Mass on FacebookYearning to participate in Mass, I discovered a virtual Mass that would begin in a few moments in St. Paul’s parish in Westerville, Ohio. Mass live on Facebook! What would that be like? The processional hymn (without a procession) was “Holy God We Praise Thy Name.” With no hymnal, I had to focus on the words of the hymn and found the Holy Spirit prompting me for only the next word or two as I depended on Him for each phrase. How I wish I could focus like this with every action I take – as alive and present in each moment – and enjoy God’s presence with a newness of purpose.
God’s priorityThe homilist assured us that we are prepared for this crisis. a time of spiritual encouragement for us as we cope with new situations moment by moment. This is our appointed time to give spiritual encouragement to those who need it, to console others with the consolation we receive from the Lord. The love of God is poured out within our hearts in the gifts of the Holy Spirit. He stressed that it’s God’s priority that we pour out the love of God to others. In the day’s Gospel, John 4:5-43, the Woman at the Well gives us the courage to tell everyone in our “village” what God has done for all of us and each of us personally. I stumbled a little through the Mass prayers but when the makeshift narrator led us in Spiritual Communion – that was the moment I missed the Lord the most. Not receiving his Body and Blood saddened me. I thought of today’s underground church services where Christians in Communist countries must suppress their fears and courageously risk their lives to worship the Lord. Although our churches are shut down, we can freely participate on the virtual fringe. Unlike the oppressed, we are free to go out and evangelize after the virtual Mass.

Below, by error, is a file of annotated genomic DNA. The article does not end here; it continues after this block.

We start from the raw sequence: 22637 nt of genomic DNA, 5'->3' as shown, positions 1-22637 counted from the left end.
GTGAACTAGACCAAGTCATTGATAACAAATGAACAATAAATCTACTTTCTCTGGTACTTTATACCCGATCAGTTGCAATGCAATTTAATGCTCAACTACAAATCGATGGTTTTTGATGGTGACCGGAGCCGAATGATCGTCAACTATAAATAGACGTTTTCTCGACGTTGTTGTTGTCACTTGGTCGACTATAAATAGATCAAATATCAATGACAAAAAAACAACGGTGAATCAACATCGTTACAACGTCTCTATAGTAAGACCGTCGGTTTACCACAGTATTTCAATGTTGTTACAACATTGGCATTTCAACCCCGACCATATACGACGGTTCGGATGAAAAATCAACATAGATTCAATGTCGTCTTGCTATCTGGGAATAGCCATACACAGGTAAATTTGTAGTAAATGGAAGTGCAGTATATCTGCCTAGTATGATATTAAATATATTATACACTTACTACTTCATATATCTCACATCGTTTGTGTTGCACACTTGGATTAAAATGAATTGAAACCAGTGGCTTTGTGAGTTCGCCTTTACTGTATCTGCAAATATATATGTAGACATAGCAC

UncloisteredThe Communion Hymn, “One Bread, One Body” was sobering as we united ourselves spiritually not only with those Catholics we know and love, the parishioners “around us” at St. Paul’s and all those praying against the spread of the coronavirus, but also with the Communion of Saints who made their presence known at Mass. Instead of spiritually cloistered, we felt a revitalized connection with Catholics everywhere. Jesus is Lord of all! We are grateful for Dr. Smith’s wake-up call to the true meaning of Lent. What new experiences is God using you to draw you closer to Him this Lent of surprises?
Copyright 2020 Nancy HC Ward
About the Author
Nancy Ward authored Sharing Your Catholic Faith Story: Tools, Tips, and Testimonies (and the DVD) and contributed to The Catholic Mom's Prayer Companion. She loves to share her conversion story and give evangelization workshops and retreats equipping others to share their faith. She facilitates the DFW Catholic Writers, Catholic Writers Guild Nonfiction Critique Group, serves on their Board, and speaks at writers’ conferences. Learn more at JoyAlive.net and NancyHCWard.com.